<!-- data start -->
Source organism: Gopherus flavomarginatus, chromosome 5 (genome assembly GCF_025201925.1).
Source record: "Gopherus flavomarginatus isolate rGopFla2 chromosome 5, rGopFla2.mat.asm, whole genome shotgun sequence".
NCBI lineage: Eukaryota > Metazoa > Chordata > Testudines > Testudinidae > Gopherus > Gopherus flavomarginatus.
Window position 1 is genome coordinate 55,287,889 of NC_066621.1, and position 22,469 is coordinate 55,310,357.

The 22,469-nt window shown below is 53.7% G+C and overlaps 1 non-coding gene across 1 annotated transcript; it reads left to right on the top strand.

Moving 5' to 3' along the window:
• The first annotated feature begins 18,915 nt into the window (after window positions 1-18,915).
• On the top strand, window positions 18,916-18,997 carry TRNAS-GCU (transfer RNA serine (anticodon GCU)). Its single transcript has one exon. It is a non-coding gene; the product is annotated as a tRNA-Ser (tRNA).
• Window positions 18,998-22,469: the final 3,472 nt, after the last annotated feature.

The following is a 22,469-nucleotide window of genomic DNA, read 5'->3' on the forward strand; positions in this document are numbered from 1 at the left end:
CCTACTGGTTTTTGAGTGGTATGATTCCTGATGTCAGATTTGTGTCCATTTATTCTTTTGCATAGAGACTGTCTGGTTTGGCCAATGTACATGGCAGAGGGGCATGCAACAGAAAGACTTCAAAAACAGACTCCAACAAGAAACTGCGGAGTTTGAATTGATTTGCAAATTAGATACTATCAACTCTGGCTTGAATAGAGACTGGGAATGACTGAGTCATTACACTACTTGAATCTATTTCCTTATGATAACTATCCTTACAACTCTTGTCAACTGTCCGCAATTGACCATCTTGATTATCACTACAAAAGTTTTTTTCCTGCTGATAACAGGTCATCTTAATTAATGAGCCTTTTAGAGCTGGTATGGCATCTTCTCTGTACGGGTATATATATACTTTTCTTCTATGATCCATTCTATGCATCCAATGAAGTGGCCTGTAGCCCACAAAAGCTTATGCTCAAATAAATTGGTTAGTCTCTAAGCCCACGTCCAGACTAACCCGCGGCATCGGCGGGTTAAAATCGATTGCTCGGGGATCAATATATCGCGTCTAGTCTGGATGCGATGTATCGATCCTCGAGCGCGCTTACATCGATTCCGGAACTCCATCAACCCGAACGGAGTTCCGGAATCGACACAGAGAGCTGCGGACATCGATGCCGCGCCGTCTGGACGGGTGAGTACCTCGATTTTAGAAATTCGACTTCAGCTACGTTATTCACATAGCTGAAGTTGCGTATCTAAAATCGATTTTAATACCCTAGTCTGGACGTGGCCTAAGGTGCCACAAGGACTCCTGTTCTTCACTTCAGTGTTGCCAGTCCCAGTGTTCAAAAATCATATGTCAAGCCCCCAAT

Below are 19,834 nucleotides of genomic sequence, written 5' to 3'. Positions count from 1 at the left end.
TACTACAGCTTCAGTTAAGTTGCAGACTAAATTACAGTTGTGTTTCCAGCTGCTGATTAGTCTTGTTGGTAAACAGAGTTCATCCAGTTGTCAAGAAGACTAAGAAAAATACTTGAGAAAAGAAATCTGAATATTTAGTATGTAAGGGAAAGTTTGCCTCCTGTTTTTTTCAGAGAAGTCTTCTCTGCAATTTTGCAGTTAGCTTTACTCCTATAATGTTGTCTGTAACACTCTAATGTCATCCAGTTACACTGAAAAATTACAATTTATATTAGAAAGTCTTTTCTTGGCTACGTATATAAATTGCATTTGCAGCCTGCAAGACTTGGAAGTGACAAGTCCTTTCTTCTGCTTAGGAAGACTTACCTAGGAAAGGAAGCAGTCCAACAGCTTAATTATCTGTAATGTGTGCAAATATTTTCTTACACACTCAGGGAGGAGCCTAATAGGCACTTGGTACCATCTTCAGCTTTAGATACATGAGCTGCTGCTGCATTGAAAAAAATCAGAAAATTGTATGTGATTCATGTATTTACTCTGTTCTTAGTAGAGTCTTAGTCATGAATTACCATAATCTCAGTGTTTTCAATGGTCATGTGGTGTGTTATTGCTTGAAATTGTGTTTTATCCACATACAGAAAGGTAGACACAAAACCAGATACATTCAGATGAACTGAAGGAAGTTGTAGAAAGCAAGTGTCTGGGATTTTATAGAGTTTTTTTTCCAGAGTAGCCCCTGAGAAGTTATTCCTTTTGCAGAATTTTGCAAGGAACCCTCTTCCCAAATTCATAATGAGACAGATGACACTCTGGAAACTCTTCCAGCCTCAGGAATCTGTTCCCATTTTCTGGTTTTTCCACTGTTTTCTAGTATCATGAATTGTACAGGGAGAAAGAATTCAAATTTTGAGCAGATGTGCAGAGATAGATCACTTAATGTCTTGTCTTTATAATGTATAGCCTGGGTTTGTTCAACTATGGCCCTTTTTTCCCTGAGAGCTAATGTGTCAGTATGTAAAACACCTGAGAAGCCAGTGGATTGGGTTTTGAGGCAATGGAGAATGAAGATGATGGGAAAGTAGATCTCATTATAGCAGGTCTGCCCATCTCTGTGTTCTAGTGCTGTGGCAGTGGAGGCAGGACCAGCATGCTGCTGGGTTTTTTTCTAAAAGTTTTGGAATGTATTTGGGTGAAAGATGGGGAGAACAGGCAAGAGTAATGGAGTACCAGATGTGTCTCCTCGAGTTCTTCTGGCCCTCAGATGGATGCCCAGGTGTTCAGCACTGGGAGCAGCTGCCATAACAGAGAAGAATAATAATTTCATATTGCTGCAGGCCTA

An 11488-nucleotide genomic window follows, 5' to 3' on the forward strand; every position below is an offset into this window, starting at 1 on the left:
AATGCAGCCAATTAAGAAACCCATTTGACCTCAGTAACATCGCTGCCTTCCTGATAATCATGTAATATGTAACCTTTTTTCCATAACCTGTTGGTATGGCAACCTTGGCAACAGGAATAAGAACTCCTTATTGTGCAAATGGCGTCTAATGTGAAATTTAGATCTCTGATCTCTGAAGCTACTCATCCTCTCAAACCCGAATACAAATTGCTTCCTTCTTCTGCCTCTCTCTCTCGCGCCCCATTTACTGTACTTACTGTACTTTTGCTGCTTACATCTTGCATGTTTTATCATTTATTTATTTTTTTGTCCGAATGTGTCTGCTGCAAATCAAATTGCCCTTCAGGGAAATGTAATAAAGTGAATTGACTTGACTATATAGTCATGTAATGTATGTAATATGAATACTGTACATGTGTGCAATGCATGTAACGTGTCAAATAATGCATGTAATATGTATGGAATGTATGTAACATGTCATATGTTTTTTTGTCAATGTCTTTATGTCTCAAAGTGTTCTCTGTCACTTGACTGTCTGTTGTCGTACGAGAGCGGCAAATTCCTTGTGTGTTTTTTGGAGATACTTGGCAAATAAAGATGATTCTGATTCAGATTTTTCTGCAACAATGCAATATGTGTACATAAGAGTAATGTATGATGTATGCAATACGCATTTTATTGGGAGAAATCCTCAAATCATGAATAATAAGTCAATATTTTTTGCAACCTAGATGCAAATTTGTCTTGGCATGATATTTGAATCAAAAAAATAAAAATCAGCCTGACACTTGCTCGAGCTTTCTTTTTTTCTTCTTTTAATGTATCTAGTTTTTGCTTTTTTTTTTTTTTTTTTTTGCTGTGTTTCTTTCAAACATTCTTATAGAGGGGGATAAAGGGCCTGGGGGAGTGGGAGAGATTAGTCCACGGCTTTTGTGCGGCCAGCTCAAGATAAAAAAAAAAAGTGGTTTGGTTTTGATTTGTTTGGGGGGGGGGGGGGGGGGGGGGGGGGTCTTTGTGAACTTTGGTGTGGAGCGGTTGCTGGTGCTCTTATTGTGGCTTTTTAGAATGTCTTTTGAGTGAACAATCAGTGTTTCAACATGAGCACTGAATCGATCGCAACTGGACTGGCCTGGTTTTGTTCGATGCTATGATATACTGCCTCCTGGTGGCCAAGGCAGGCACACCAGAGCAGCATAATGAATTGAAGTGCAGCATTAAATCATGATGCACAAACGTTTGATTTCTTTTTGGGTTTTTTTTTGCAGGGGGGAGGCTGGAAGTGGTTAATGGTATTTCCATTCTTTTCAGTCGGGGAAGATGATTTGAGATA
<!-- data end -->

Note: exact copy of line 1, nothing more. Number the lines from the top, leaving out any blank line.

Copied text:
Source organism: Gopherus flavomarginatus, chromosome 5 (genome assembly GCF_025201925.1).